10 So I prophesied, just as he commanded me. The breath entered them and they came alive! They stood up on their feet, a huge army.
 11 Then God said to me, "Son of man, these bones are the whole house of Israel. Listen to what they're saying: 'Our bones are dried up, our hope is gone, there's nothing left of us.'
 12-14 "Therefore, prophesy. Tell them, 'God, the Master, says: I'll dig up your graves and bring you out alive—O my people! Then I'll take you straight to the land of Israel. When I dig up graves and bring you out as my people, you'll realize that I am God. I'll breathe my life into you and you'll live. Then I'll lead you straight back to your land and you'll realize that I am God. I've said it and I'll do it. God's Decree.'"
Bible study with a group is one of my favorite things to do. Coming out of study methods learned and enjoyed in EfM, it’s more critical than devotional, where “critical” does not mean throwing stones, but digging-into. For example, the second thing anyone in my study group would notice in the above passage is its colloquialism, that there’s no way to read it piously. Everyone in the group would already know the story and uneasily sense its disconnect with what they already knew; some would scowl and open their King James Bible or New Revised Standard Version (which is in the King James tradition) before smiling contentedly.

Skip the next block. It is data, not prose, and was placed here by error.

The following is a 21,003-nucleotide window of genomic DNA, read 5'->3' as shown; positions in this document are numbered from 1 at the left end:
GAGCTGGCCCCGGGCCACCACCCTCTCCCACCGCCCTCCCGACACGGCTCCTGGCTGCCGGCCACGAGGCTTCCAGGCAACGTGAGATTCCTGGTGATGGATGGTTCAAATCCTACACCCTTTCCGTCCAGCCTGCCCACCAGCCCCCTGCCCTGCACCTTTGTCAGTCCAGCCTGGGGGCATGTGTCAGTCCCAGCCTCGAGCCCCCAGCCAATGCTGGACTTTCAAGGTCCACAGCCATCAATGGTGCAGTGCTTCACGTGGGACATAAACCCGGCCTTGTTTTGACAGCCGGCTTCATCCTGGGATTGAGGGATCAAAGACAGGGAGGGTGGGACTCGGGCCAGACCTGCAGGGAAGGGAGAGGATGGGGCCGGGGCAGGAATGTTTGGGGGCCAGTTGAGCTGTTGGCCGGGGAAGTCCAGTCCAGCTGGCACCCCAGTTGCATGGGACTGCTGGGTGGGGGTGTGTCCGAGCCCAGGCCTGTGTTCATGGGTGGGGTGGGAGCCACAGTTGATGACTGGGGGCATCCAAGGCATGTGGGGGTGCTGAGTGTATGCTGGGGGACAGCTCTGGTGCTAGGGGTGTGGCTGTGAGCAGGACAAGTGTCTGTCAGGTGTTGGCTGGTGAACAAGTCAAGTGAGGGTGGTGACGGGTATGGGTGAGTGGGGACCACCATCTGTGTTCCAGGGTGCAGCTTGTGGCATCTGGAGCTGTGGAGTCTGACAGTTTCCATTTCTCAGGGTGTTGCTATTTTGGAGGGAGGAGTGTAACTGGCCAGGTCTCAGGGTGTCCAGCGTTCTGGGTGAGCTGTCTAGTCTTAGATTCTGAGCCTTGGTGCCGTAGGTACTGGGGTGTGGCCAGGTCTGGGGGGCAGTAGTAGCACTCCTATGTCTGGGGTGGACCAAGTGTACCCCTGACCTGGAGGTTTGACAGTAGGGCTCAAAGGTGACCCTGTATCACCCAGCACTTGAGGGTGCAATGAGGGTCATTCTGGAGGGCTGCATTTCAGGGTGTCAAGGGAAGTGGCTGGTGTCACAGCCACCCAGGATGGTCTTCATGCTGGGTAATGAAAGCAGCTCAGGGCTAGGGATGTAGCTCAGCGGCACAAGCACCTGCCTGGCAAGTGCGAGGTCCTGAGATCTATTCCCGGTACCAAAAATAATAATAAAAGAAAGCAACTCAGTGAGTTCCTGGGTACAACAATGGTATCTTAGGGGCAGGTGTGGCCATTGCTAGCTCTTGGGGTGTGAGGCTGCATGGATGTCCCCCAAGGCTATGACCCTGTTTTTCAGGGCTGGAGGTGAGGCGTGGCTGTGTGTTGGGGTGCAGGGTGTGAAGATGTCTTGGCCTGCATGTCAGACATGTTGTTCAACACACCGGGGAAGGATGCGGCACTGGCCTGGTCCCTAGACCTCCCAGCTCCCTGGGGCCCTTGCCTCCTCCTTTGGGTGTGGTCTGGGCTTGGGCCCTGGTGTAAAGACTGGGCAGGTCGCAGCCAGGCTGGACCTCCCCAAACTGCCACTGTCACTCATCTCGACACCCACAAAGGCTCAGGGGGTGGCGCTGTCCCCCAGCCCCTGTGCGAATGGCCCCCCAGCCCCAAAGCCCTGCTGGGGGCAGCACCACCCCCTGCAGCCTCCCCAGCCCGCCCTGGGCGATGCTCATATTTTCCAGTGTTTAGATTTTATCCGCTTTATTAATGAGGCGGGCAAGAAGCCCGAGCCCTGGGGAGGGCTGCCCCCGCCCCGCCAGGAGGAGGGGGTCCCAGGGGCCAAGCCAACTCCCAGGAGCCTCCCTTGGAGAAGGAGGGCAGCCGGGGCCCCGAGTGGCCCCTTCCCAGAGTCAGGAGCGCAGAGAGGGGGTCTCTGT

The first thing folks would have noticed, though, is that the deity is called “God” in the story. Sensing something odd, smelling a dead raccoon in the attic, they would ask me what the original says, the Hebrew. No Hebrew scholar, I would have to look it up. Which is why I try always to have an on-line laptop on the table in our conference room. Here’s the first verse:
הָיְתָה עָלַי, יַד-יְהוָה, וַיּוֹצִאֵנִי בְרוּחַ יְהוָה, וַיְנִיחֵנִי בְּתוֹךְ הַבִּקְעָה; וְהִיא, מְלֵאָה עֲצָמוֹת.
So, in the original, the deity is called יְהוָה which is not properly read or translated “God” but YHWH or Yahweh or most often The Lord and in translating aloud (because the Name is too sacred to speak) Adonai. The group would wander off discussing the lack of precision and accuracy in TM version in this case, and conclude that care should be exercised in using it in critical Bible study.
The story itself is the thing, though, isn’t it, what’s going on in the story? Well, most everyone in the study group would know well the story of Ezekiel, that he wrote his prophecy on the banks of the River Chebar during the Babylonian Exile. The people of Israel had been evil and unfaithful, and a brokenhearted God had punished them by calling in the armies of Babylon to crush them, destroy everything, and carry their leaders off into exile. But poor Yahweh, he’s such a Lamb, after a while he begins to feel sorry for them, and promises to start over with them and restore them in their holy land. The story of Ezekiel and the Dry Bones is God’s metaphor with Ezekiel, in which God says that He is able to rebuild His people Israel from practically nothing, and will do so. And that’s what happens in Israel’s Heilsgeschichte with YHWH.